Palestinians resume bid for further UN recognition; move could jeopardize talks with Israel

The Associated Press

Palestinian President Mahmoud Abbas talks during a leadership meeting in Ramallah, Tuesday, April 1, 2014. In a dramatic move that could derail eight months of U.S. peace efforts, President Abbas resumed a Palestinian bid for further U.N. recognition despite a promise to suspend such efforts during nine months of negotiations with Israel. Abbas signed "State of Palestine" applications for 15 U.N. agencies in a hastily convened ceremony after Israel calls off a promised prisoner release. (AP Photo/Majdi Mohammed)

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The Israeli offer received a cool reception in Ramallah, according to Palestinian officials who spoke on condition of anonymity because they were not authorized to discuss the issue with reporters.

The officials said the release of the long-held prisoners was not up for new negotiations, and that any discussions about extending negotiations can only begin once those prisoners are freed.

The Palestinians demanded a full settlement freeze and the release of 1,000 additional prisoners, including political leaders, as a condition for extending negotiations.

The officials said Israel's offer to show "restraint" in settlement expansion on occupied lands was largely meaningless since it would halt only the issuing of tenders for new construction.

The Israeli anti-settlement group Peace Now said Tuesday that promise would not affect construction of thousands of settlement apartments that have already been approved.

The inclusion of Pollard, a former U.S. naval intelligence analyst convicted of spying for Israel nearly three decades ago, had been the most surprising element of recent efforts to rescue the faltering peace talks. It reflected the importance Kerry put on continuing the talks.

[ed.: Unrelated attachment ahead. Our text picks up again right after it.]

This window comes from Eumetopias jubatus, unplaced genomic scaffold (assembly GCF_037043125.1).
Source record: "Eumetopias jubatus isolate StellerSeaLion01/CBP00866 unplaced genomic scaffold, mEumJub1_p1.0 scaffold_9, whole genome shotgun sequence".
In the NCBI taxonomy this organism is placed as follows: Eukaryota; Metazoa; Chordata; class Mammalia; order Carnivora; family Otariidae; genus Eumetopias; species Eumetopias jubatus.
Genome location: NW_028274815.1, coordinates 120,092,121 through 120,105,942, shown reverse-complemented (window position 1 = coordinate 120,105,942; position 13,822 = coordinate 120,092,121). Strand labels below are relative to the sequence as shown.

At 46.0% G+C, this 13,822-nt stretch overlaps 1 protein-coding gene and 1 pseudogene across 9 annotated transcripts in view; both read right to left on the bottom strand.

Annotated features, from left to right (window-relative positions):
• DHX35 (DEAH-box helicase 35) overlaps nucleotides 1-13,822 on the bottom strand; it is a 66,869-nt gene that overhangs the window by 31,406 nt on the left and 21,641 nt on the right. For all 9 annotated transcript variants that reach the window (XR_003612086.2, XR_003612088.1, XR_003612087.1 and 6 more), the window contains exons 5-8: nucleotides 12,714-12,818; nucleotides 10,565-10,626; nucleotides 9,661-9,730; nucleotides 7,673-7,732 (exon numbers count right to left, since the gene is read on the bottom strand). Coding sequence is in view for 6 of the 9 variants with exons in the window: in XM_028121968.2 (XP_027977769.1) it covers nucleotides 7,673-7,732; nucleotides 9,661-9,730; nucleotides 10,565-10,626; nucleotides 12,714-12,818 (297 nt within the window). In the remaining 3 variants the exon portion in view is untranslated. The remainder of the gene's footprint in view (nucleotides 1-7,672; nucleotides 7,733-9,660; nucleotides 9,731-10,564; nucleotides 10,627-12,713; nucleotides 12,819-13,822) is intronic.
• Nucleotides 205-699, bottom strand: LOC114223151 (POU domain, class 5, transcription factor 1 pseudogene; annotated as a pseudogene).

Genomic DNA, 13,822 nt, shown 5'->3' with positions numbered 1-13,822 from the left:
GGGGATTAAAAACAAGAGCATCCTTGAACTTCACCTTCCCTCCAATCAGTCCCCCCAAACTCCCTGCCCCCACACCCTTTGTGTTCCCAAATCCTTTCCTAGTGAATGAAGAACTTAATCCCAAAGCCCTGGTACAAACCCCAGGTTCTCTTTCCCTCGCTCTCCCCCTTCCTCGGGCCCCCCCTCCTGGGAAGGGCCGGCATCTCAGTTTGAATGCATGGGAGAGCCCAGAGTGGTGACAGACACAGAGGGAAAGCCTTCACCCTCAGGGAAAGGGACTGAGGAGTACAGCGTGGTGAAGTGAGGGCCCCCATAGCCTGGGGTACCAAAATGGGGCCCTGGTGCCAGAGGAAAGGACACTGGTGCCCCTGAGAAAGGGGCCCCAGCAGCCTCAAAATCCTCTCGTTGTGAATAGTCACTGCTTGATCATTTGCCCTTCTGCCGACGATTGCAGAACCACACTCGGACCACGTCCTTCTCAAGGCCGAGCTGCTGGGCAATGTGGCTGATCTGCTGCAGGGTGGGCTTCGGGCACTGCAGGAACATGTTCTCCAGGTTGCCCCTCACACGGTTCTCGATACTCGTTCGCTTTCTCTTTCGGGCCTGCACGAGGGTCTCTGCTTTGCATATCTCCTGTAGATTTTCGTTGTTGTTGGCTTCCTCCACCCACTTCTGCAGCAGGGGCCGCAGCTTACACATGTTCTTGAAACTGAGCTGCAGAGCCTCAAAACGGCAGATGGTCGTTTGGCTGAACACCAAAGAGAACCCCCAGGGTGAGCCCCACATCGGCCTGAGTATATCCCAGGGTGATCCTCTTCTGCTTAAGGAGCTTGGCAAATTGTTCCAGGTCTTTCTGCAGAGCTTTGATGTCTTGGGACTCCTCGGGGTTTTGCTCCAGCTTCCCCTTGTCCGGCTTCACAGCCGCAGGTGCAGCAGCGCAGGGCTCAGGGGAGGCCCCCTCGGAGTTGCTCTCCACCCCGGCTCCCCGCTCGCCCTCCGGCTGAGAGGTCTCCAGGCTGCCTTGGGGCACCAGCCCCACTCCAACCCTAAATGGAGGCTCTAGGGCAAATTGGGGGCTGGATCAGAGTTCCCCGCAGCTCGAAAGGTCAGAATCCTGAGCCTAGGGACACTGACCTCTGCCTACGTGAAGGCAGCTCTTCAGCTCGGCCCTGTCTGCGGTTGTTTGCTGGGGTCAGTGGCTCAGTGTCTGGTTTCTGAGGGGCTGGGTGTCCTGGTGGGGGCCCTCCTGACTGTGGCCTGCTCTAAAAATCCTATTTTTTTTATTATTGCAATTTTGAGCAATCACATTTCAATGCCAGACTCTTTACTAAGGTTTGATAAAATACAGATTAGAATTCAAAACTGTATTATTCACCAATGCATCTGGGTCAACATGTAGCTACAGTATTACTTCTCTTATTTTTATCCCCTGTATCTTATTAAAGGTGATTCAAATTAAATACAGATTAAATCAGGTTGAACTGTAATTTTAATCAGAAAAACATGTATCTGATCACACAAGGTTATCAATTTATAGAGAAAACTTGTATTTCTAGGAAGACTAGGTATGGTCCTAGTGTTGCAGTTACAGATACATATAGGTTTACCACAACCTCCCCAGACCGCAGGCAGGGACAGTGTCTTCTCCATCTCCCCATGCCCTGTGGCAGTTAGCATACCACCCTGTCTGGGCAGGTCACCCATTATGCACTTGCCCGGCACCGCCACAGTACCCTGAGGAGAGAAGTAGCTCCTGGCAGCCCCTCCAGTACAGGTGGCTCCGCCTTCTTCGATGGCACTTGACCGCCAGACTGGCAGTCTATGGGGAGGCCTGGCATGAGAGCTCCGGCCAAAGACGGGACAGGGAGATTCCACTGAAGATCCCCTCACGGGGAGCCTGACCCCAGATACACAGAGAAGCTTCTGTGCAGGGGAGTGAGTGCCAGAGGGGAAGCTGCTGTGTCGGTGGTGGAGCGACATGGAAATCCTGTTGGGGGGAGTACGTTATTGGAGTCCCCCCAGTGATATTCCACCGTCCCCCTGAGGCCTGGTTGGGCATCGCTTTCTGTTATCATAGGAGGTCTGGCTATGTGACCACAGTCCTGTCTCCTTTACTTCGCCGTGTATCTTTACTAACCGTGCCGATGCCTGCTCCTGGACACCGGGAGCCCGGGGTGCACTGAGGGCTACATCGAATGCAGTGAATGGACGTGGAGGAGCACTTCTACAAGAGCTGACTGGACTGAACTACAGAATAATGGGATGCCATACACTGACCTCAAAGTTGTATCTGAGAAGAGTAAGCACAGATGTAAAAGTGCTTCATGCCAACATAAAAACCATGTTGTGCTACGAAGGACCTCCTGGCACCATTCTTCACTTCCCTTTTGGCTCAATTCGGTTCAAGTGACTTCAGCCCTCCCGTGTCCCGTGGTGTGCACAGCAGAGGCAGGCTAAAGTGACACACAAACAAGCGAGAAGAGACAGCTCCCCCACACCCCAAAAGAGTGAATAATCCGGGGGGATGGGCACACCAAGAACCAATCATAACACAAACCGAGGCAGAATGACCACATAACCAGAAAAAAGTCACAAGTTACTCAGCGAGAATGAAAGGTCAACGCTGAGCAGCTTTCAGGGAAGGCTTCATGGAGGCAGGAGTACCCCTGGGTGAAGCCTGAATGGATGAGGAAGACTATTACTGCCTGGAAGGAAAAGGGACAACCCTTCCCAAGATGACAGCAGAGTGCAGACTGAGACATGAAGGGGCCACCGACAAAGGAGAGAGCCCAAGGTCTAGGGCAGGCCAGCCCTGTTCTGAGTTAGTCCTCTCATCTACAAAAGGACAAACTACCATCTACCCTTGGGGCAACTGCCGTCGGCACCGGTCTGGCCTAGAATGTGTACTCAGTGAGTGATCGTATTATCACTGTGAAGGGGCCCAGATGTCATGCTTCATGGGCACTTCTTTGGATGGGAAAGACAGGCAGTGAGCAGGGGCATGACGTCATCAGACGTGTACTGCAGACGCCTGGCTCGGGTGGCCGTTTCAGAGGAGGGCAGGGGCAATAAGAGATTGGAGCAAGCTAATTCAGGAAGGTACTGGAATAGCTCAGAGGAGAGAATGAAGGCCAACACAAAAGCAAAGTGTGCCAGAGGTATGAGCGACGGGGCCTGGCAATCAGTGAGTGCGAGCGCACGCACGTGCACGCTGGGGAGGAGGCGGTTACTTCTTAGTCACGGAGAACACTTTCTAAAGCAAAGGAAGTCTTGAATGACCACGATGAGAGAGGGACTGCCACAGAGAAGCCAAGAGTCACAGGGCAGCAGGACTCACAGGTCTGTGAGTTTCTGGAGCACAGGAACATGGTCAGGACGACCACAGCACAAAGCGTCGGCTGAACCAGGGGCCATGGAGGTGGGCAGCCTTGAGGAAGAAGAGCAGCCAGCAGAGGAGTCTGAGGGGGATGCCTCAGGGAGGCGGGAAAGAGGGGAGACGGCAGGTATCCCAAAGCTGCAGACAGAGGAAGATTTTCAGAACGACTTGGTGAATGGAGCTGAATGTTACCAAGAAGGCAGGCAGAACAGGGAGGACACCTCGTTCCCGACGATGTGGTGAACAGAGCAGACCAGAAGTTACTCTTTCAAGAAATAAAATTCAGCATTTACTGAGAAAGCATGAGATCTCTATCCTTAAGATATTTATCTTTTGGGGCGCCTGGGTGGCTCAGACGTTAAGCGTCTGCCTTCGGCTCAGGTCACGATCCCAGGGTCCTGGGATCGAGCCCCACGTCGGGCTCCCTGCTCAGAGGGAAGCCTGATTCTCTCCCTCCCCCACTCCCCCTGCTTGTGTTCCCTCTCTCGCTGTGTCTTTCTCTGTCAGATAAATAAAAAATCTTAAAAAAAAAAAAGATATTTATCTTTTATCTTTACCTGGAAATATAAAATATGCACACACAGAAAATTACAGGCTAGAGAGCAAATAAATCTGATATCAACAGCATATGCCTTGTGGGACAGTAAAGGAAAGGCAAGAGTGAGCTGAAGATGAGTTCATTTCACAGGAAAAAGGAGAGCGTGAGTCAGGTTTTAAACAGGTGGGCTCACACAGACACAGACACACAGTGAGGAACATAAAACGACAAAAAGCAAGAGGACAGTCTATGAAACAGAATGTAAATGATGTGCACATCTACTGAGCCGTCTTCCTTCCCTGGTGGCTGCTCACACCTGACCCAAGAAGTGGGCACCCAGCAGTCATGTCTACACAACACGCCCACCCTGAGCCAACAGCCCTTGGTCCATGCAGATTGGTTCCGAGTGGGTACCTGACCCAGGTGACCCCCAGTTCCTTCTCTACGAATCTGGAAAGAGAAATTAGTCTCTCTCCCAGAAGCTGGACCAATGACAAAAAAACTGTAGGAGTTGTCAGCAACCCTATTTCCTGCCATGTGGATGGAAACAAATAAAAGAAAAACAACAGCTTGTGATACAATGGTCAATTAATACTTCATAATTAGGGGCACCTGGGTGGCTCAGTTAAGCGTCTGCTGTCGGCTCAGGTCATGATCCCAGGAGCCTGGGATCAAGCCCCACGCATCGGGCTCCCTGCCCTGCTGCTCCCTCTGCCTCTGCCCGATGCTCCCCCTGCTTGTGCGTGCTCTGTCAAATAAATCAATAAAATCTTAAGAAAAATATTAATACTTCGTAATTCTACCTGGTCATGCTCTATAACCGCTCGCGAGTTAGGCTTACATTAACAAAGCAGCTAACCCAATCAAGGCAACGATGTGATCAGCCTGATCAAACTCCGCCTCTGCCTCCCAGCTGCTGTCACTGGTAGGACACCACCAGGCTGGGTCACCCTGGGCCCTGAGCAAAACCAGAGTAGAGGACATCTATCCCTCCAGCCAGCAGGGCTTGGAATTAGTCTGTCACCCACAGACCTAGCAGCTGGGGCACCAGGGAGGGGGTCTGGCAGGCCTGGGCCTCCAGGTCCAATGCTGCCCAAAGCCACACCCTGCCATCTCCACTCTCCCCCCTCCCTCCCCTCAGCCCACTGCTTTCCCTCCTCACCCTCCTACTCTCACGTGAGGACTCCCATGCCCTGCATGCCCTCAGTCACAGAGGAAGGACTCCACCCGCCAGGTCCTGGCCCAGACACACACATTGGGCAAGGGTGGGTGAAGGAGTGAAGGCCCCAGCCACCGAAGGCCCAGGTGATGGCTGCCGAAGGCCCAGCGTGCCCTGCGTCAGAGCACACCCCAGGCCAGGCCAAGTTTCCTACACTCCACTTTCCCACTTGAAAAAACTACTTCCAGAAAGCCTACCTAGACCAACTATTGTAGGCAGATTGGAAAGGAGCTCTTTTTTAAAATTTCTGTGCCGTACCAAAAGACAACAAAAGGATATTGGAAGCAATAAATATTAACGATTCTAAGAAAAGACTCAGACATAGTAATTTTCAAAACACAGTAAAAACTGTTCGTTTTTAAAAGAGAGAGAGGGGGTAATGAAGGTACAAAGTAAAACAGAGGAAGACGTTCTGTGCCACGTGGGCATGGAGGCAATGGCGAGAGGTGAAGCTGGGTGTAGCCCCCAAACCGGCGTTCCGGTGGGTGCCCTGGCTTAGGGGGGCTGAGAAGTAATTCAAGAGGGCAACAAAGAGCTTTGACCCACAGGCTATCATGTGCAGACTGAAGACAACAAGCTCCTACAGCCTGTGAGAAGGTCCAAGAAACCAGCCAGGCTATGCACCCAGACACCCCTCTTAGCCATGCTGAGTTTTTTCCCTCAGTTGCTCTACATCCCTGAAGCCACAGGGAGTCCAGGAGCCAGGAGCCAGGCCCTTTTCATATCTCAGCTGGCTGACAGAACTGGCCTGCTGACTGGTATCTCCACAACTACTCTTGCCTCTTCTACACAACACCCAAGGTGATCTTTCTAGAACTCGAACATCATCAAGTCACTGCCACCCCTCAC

Earlier Tuesday, an Israeli government official said that as part of that deal, Pollard was to be released before the Passover holiday, which begins April 14.

For years, U.S. officials have vehemently opposed any talk of releasing Pollard early.

He is serving a life sentence at a federal prison in North Carolina but eligible for parole in November 2015. He was arrested in 1985 and convicted of espionage for giving reams of classified documents to his Israeli handlers.

Pollard's case has become a rallying cry in Israel, where leaders say his lengthy sentence amounts to excessive punishment when compared with other U.S. espionage cases.

Prime Minister Benjamin Netanyahu, who once visited Pollard in prison when he was out of politics, and other Israeli leaders have routinely pressed President Barack Obama and other U.S. presidents for his pardon or release.

Securing Pollard's release would help Netanyahu sell a package that would include more releases of Palestinian prisoners — something that would otherwise be unpopular with his hard-line Cabinet.

A number of senior officials have already come out against further releases, and Netanyahu's coalition is dominated by lawmakers sympathetic to the West Bank settler movement.

Pollard's ex-wife, Anne, told The Associated Press on Tuesday that she still hopes for her husband's release and fears for his health.

"I really, truly have no idea how he has lasted this long," she said. "And I have no idea how much longer he could last."

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Associated Press writers Josef Federman in Jerusalem and Matthew Lee in Brussels contributed to this report.

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